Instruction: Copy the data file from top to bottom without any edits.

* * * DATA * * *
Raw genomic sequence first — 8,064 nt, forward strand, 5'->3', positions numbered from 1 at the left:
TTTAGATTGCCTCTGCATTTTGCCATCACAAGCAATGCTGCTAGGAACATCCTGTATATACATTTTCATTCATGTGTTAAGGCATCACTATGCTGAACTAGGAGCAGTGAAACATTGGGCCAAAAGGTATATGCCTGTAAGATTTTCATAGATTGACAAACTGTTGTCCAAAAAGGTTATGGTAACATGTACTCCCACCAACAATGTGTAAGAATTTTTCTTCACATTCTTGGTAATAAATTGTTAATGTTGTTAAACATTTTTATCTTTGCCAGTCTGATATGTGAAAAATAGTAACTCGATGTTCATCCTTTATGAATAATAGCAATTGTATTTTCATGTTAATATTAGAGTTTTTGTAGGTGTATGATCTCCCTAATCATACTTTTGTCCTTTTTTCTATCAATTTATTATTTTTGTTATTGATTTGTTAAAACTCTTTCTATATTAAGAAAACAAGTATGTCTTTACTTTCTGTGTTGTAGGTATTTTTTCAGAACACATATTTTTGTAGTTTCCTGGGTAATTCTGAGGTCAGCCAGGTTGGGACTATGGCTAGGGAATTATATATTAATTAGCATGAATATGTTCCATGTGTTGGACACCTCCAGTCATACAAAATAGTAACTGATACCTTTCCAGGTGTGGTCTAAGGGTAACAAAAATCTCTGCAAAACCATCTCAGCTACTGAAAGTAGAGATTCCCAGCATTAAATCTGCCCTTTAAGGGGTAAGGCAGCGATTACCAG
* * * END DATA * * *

Raw genomic sequence first — 8,064 nt, forward strand, 5'->3', positions numbered from 1 at the left:
TTTAGATTGCCTCTGCATTTTGCCATCACAAGCAATGCTGCTAGGAACATCCTGTATATACATTTTCATTCATGTGTTAAGGCATCACTATGCTGAACTAGGAGCAGTGAAACATTGGGCCAAAAGGTATATGCCTGTAAGATTTTCATAGATTGACAAACTGTTGTCCAAAAAGGTTATGGTAACATGTACTCCCACCAACAATGTGTAAGAATTTTTCTTCACATTCTTGGTAATAAATTGTTAATGTTGTTAAACATTTTTATCTTTGCCAGTCTGATATGTGAAAAATAGTAACTCGATGTTCATCCTTTATGAATAATAGCAATTGTATTTTCATGTTAATATTAGAGTTTTTGTAGGTGTATGATCTCCCTAATCATACTTTTGTCCTTTTTTCTATCAATTTATTATTTTTGTTATTGATTTGTTAAAACTCTTTCTATATTAAGAAAACAAGTATGTCTTTACTTTCTGTGTTGTAGGTATTTTTTCAGAACACATATTTTTGTAGTTTCCTGGGTAATTCTGAGGTCAGCCAGGTTGGGACTATGGCTAGGGAATTATATATTAATTAGCATGAATATGTTCCATGTGTTGGACACCTCCAGTCATACAAAATAGTAACTGATACCTTTCCAGGTGTGGTCTAAGGGTAACAAAAATCTCTGCAAAACCATCTCAGCTACTGAAAGTAGAGATTCCCAGCATTAAATCTGCCCTTTAAGGGGTAAGGCAGCGATTACCAG